Keener Book Club: September 2015

Keener Book Club

The field of Speculative Fiction is like a long-running conversation between writers and readers all around the world. It’s easy for some of the best pieces of this vast conversation to be missed, including contemporary stories that may not have achieved the recognition they deserve or older stories that may have fallen out of the public consciousness.

Thus, the Keener Book Club, where each month I’ll highlight one contemporary novel, one classic novel (generally more than twenty years old) and one piece of short fiction from any time period (and I do mean any).

2015: July  August  September

Book: Shades of Milk and Honey — by Mary Robinette Kowal

Shades of Milk and Honey by Mary Robinette KowalPublished: 2011
To Purchase: Amazon

What if Jane Austin was alive today and she decided to try her hand at writing fantasy? Well, I suspect she’d write a romantic Regency-era comedy of manners with magic, something very much like Mary Robinette Kowal’s Nebula-nominated first novel, Shades of Milk and Honey.

Jane Ellsworth of Dorchester is a glamourist, a woman who can create genteel illusions, or glamours, by manipulating strands from the Ether. She dreams of earning recognition as a glamourist, something that only men are generally renowned for. In her personal life, unmarried and in her late twenties, she worries that she’ll be left to live life as a lonely spinster, unlike her lovely younger sister, Melody, who has a surfeit of suitors.

Little does Jane realize that a threat to her family lurks closer than she could possibly imagine. And, who is the mysterious Mr. Vincent, the first glamourist she’s met who’s more knowledgeable about magic than herself?

The plot is tight, the dialogue is witty, the romance is cutting and the magic is seamlessly woven into the story. Yes, OK, I know I’ve probably lost most of the guys with this particular recommendation, but it’s still an excellent book and well worth reading if a romantic comedy of manners is something you can appreciate.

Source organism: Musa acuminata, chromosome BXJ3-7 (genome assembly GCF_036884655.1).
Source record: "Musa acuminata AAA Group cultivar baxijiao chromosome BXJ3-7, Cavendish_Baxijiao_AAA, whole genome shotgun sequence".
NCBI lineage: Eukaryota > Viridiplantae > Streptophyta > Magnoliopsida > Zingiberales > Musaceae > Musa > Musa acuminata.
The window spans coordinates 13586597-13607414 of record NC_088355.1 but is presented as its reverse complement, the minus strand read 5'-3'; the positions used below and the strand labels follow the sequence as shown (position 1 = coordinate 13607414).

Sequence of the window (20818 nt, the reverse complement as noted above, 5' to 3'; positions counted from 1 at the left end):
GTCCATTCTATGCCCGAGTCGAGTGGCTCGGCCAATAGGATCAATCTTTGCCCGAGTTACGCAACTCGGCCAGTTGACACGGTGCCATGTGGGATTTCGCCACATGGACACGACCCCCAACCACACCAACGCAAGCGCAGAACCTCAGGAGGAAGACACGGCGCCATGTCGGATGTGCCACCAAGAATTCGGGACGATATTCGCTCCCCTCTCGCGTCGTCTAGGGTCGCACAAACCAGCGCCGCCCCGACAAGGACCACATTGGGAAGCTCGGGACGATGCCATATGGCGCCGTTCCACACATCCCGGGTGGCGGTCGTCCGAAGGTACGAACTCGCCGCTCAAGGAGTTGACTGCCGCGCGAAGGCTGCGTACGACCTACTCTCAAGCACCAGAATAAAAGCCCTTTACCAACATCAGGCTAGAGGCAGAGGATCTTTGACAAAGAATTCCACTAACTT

It’s also the first book in what has now been labeled the Glamourist Histories series, followed by Glamour In Glass (2013), Without a Summer (2014), Valour and Vanity (2015) and Of Noble Family (2015).

Note: If you decide to buy the trade paperback, make sure you purchase the second edition, which has an excellent cover (the one shown to the right) that matches subsequent novels in the series. The first edition had a truly atrocious cover. Just awful.


Classic: Gateway — by Frederik Pohl

Gateway by Frederick PohlPublished: 1977
To Purchase: Amazon

Robinette Broadhead has become the richest man in the solar system, but a trauma suffered on his way to fame and fortune has left him with deep psychological problems. As a young man, he won a lottery that plucked him from the poverty and obscurity of life as a food shale miner and gave him the chance to be a prospector on Gateway, the mysterious space station left in the Asteroid Belt by a long-vanished alien race known as the Heechee.

Gateway is the ultimate lottery, an alien transport hub with hundreds of FTL ships, each with numerous programmable destinations. But there’s no way to know whether a destination will result in a discovery worth a fortune or just a lonely death in a far-off place.

What was the trauma that broke Robinette? What is it that gives him nightmares? This Hugo and Nebula winning novel by Frederick Pohl alternates between Robinette’s struggle to repair his shattered psyche and his recollections of his experiences at Gateway leading up to the terrifying trauma he can no longer recall.

Gateway is a true classic of the SF field and I highly recommend it. I particularly liked how it didn’t answer all of the questions about the Heechee.

Because of its success, it was followed by several sequels which, to me, although interesting, don’t pack the same punch as the original and, perhaps, reveal too much of the mystery surrounding the Heechee. If you read the sequels, I’d start with The Heechee Trip, which collects a novelette and some additional content dealing with the Heechee before later revelations. The plotline from Gateway then continues in Beyond the Blue Event Horizon, Heechee Rendezvous and The Annals of the Heechee. There is also a later connected novel, The Boy Who Would Live Forever.